Billing by the hour may not be sexy but it works.  It has kept my family fed for 15 years and it’s the easiest place to start.

We recently had a good discussion on pricing strategies in  Land a Project NOW!.  Someone posted a link to a podcast featuring Jonathan Stark.  Jonathan is the author of Hourly Billing is Nuts.  I guess I don’t need to tell you that he doesn’t think hourly billing is sexy.  You won’t find a lot of people in the media talking about how great hourly billing is.  I mean, that’s so McDonald’s, right?  Hourly billing has become a shameful secret in some circles.

Hourly Billing is the Best Place to Start

My job is to clear roadblocks to revenue and I want you making money as soon as possible.  The fastest path to putting a check in the bank is billing by the hour.  I am not suggesting that someone is going to hire you based on an hourly rate and no other discussion.  You should expect to give some estimates for expected deliverables.  Many times, you’ll need to write a proposal.  For help on writing proposals see Proposals are Hard!

The problem with hourly billing is that you eventually hit a ceiling.  Once you are fully booked, the only way to make more money is to work more hours or raise your rate.  But I will tell you that being stuck at multiple six figures, while having the freedom and flexibility to live life on my terms, has not been all bad.  In fact, it’s been pretty darn good.

Other Pricing Strategies

An infinite number of pricing strategies can be invented, but other common methods include daily, weekly, monthly, retainer, fixed bid, not to exceed, performance bonus and value based.


Daily is similar to hourly but covers a whole day.  This is for consultants who spend full days with a client.  Daily billing is common for certain expert resources who may fly in for special days of meetings and won’t do additional hours of work.

Weekly, Monthly, Retainer

Weekly and monthly pricing may be for a certain number of hours per week or month.  Some people refer to this as a retainer.  I sometimes have clients who want a steady 15 hours a week for some period of time.  This is more appropriate for operational type work than discrete projects.

Fixed Bid

A fixed bid project is a fixed fee for delivering the required results.  In certain industries, this is the norm.  You will probably come across it during your consulting career.  *** PROCEED WITH CAUTION ***  You need to be very careful doing fixed bid work.  These projects can provide some good financial upside if you are very experienced and/or your service lends itself to a cookie cutter approach.  Otherwise, do your very best job of figuring out how many hours the project will take, then add 40%.  For some strange reason, projects always seem to run over by 40%.  If you’re not careful, you can find yourself working for less than minimum wage.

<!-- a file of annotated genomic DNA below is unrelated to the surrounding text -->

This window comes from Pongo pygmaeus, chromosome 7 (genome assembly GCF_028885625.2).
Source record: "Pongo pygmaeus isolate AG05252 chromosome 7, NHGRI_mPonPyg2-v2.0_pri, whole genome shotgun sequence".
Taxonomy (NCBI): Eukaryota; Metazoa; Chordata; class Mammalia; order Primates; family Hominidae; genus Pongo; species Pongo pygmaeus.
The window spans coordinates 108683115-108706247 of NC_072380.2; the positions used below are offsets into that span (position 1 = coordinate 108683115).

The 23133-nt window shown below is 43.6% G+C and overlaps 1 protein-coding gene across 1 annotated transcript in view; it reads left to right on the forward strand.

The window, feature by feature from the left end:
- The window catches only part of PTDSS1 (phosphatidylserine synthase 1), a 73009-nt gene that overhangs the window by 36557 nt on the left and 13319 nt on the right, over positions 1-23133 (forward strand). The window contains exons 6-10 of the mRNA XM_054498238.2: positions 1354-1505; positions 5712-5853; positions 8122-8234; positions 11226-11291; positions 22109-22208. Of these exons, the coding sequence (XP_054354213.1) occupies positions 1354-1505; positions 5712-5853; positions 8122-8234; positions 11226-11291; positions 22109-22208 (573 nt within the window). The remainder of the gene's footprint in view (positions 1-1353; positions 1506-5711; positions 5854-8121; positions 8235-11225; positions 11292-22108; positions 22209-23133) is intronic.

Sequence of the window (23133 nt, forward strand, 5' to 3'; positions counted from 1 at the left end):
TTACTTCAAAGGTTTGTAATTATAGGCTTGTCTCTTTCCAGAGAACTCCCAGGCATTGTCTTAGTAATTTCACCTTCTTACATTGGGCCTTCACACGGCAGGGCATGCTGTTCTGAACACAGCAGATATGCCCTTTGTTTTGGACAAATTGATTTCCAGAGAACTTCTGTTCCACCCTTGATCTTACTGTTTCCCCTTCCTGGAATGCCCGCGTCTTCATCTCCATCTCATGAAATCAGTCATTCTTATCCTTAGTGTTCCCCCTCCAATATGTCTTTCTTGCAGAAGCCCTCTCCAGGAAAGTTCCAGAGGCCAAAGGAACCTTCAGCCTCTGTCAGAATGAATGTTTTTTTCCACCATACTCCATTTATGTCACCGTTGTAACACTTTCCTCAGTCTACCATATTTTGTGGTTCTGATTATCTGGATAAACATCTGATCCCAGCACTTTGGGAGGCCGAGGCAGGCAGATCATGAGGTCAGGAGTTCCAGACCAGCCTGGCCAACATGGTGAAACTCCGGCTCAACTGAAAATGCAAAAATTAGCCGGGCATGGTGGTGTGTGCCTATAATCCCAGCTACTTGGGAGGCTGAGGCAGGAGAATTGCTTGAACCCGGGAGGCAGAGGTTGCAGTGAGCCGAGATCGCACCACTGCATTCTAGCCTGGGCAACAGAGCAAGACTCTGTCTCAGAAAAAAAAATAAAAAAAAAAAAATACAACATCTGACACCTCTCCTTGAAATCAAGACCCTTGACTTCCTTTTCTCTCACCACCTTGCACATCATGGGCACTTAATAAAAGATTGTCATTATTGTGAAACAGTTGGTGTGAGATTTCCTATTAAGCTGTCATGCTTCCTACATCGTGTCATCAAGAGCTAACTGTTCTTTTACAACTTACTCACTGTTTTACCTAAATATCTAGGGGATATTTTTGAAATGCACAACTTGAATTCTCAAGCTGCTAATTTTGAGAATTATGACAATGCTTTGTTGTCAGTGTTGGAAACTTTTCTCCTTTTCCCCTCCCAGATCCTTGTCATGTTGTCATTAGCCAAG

Not to Exceed

A “not to exceed” clause says that if the project will take longer than the estimated hours for unexpected reasons or scope changes, then you will revisit the budget and timeline.  I also tell the client that “not to exceed” pricing means that if the project takes less time than estimated, then they pay less.  This way the cost/benefit swings both ways.

Performance Bonus

A performance bonus is additional compensation for reaching certain predetermined goals or milestones.  Examples are receiving a $10,000 bonus for getting a product ready to ship 3 weeks ahead of schedule or working on a social media campaign that drove sales for a specific product more than 20% above plan.  You can capture some upside if you understand the client’s hot buttons.

Value Based Pricing

Value based pricing is the practice of setting the price of a product or service at its perceived value to the customer.  Let’s be honest, the primary goal in consulting is to make more than your hourly rate.